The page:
Checking your tyre treads

Checking your tyre treads

Regularly checking the tread on all four of your tyres can help diagnose potential problems. Check them at least once a month, as well as before and after long journeys.

Tyre tread is vitally important for grip, traction and resistance to aquaplaning. A brand new tyre will have around 8mm of tread and over time, with regular driving it will begin to wear down. Uneven wear might be a sign of incorrect tyre pressure or a wheel alignment issue.

In the UK, the legal limit of tyre tread is 1.6mm, but it’s important to check tyres regularly and keep them well maintained. For winter tyres, you should consider changing your tyres at 4mm of tread.

Things to look out for:

  • Visible tread wear bars: You can only see these bars of hard rubber when your tyre’s tread has become worn. If you can see them, your tyres need replacing. If you’re not sure where they are, you’ll see a mark on the sidewall that indicates where to look. 
  • Your tread is less than 1.6mm: Under European law, your treads must be at least 1.6mm deep around the tyre’s circumference. For winter tyres, Goodyear recommends a minimum tread depth of 4mm. Check them with a tread depth gauge (they aren’t expensive if you haven’t got one) and make sure you measure both the inside and outside of your treads.
  • Something’s lodged in the tread: Things get stuck in your tread all the time. Most of the time they’re easy to remove, but if you spot something that looks as if it’s gone through the rubber, like a nail, leave it in until you can get to a garage. Otherwise you’re likely to end up with a flat tyre. 
  • Tyres are worn on the outside: If they’re worn on both of their edges, you might need to inflate them or check for leaks. Tyres lose air naturally, but driving on underinflated tyres uses more fuel and puts you at greater risk of accidents. If you notice that only the front tyres have worn edges, you might be taking corners too quickly. Make sure you regularly check your tyre pressure.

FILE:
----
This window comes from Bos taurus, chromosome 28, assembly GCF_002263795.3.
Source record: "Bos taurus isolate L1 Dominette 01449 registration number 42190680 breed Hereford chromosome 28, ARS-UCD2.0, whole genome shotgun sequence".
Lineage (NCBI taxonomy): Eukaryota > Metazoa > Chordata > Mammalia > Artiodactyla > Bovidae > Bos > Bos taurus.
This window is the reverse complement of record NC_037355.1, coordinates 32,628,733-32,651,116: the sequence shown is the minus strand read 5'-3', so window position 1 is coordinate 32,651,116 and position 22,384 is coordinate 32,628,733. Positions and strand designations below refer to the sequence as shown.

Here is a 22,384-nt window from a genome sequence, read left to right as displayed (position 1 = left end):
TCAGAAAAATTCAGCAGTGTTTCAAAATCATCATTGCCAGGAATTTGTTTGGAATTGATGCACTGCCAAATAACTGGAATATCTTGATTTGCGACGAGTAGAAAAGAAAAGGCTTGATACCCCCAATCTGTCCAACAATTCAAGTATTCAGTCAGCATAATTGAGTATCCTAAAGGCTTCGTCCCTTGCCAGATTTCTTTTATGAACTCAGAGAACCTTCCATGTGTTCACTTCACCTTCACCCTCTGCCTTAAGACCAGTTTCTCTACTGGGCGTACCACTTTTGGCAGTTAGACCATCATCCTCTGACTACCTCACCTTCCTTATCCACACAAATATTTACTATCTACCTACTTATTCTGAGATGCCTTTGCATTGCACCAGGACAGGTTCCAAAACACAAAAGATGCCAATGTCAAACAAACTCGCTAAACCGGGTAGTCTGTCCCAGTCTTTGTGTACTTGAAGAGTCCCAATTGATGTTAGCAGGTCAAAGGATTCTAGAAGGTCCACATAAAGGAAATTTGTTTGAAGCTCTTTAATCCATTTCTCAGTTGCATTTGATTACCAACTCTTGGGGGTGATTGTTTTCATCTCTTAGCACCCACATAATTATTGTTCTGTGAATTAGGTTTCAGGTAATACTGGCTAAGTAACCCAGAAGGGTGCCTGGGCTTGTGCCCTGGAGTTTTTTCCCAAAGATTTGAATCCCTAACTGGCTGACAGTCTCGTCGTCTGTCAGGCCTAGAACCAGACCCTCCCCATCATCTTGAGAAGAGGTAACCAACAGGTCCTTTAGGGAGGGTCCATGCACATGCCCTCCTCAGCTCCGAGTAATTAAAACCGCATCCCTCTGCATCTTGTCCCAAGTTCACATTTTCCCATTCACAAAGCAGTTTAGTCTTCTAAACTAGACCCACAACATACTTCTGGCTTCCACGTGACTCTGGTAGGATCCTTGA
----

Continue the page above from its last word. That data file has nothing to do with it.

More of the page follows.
• Tyres are worn in the centre: If the centre of the tread is wearing more than the outer edges, you might have overinflated your tyres. This can increase the risk of a tyre blowout. Get a pressure gauge and then deflate to the recommended pressure level. 
  • Uneven wear across a single tyre: The wear patterns on your treads might indicate problems elsewhere. If you notice uneven patches of wear, or bald spots, you might need your wheels balanced or aligned. Sometimes bald spots indicate that your shock absorbers are worn.
  • Uneven wear across all the tyres: Your tyres won’t wear out at the same rate. The front of your vehicle carries the engine and does most of the steering work, so tyres on your front axle will wear out more quickly. If they seem to be wearing more than normal, you should have your suspension checked. If wear is greater on one side of the vehicle than the other, it might be time for an alignment. 
  • Sawtoothed pattern on tyre edges: If you notice that your tyres have a sawtoothed or feathered appearance around the edges, the likely cause is erratic rubbing against the road. That’s a sign that you may need an alignment.

How to Check Tyre Tread

You can check the tread of your tyre quite easily. You can pick up an inexpensive tread depth gauge that’s small enough to fit in your glove compartment and use it regularly to keep an eye on your tyre tread depth.

You can also check for the TWI sidewall markings on your tyre, which will line up with the tyre’s tread wear indicators. If these indicators are smooth with the tread, you should replace your tyres immediately.

Or you can use the 20p test, which couldn’t be simpler. Watch the video.

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